|Nashville Warbler on Bean Trellis in Winter. Moku Hanga Print by Ken Januski.|
For quite some time I've debated trying Moku Hanga printmaking. As best I can tell the term itself just refers to Japanese woodblock or woodblock printmaking. Most people will probably be familiar with it through ukiyo-e prints, such as those by Utamaro, Hokusai, Hiroshige et al.
Though I've always liked those prints I suspect I first liked them more for their influence on the art of people like Edgar Degas than for any other reason. That is no longer the case but it was my first reaction to them. Now my interest is completely different. It is more related to things like the use of non-toxic materials(since the ink is water-based not petroleum based), the fact that it can be done without a printing press, though this has been true of all my other prints as well, that it has a registration system that most likely is better than the one I've used in the past, and perhaps most of all it is capable of a rich color, a color that actually is absorbed into the paper, rather than lying on top of it.
Though I'd read the last statement before, the fact that the color merges with the paper, you actually need to see it to understand it. Now I have! It can be seen in the two prints above and below of a Nashville Warbler on a Bamboo Bean Trellis in Winter, which we had in our backyard on and off over a two week period a number of winters ago.
These two prints also show at least one of the problems with this type of printmaking: the background color, in particular, varies greatly between prints. I began printmaking about 5-6 years ago I think, though I had had a brief introduction in college. The more I've done it the more I remember why I shied away from it in college. Printmakers seemed SO interested in technique! At the time that was the last thing that I thought art should be about. But after my 5+ years of printmaking I realize that technique is an integral part of it, at least if you want to make an edition, i.e . more than one more or less consistent print of the same image. And given all the work involved, at least when I make a print, it seems silly to not have more to show for it than just one print.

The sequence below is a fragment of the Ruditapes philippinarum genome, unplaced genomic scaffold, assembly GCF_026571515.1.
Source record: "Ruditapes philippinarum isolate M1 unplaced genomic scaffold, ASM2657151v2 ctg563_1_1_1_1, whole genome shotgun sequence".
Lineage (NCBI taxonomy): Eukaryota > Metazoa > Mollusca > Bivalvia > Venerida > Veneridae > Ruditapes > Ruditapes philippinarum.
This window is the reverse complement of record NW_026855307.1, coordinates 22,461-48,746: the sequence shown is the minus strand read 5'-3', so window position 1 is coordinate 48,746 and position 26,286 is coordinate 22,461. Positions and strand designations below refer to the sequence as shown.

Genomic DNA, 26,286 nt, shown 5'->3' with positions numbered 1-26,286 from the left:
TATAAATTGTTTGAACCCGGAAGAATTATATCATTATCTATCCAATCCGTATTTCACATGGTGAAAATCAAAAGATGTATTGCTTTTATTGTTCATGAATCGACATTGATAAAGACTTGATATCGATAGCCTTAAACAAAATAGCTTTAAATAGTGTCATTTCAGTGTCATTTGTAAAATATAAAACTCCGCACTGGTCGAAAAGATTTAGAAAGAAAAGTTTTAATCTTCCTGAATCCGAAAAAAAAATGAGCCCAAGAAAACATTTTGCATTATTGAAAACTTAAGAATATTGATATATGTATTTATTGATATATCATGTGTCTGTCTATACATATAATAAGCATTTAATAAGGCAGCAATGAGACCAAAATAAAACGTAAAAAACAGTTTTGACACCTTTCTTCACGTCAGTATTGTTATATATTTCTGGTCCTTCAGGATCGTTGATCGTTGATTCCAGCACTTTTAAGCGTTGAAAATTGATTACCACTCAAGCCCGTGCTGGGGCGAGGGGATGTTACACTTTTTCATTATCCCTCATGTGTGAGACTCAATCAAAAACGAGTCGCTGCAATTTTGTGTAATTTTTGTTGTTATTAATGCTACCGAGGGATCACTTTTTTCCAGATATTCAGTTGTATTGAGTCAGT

Still I don't like having to worry about technique. It's a necessity, not a virtue, not something I seek out. That said I've seen some moku hanga prints that are extremely rich in color and that is something that I think is desirable enough to more than compensate for the technical problems involved. At least I hope so! Time will tell.
Another thing I love in many ukiyo-e prints is the sinuous, graceful line, based most often on the sinuous, graceful line of the original brush paintings on which the prints were based. For me there at two huge obstacles to doing this myself: first I can't do graceful, sinuous brush paintings, and to do so would probably take years of practice; and second, I'll never become such an accomplished carver of wood as to translate sinuous lines from paint to carved wood. In ukiyo-e prints this was no problem because the artist and the carver were two different people! And the printer was a third person involved in the process. This helps to explain some of the accomplishments of this type of print. And it also shows the difficulty of doing it today.
There seem to be quite a few contemporary Western printmakers using moku hanga today, each in their own way. From what I can see many skip the part based on graceful, sinuous lines and instead are more interested in rich color fields. I know of some art in this manner that I greatly like. But it's not for me, at least not at the moment. So crude as my lines might be I plan to continue to use them in my prints. Only time will tell how I come into my own interpretation of moku hanga. Above and below you see the first.
|Nashville Warbler on Bean Trellis in Winter. Moku Hanga Print by Ken Januski|
All printmaking seems to require a lot of time in the studio. So I was happy a couple of times recently to leave prints and printmaking behind and head outside. Below you see two recent field sketches. As you may be able to tell they are done with a brush pen, something that resembles a Chinese or Japanese brush but that comes with a reservoir of ink. It may be hard to believe but when I first started using them a year or two it was with the idea of developing the sinuous, graceful line that I talked about above. I find it far more refreshing that a labored pencil sketch, at least for myself.
|Great Blue Heron and Killdeer at Manayunk Canal. Brush Pen Field Sketch by Ken Januski.|
|Two Great Blue Heron in Trees Along Manayunk Canal. Brush Pen Field Sketch by Ken Januski.|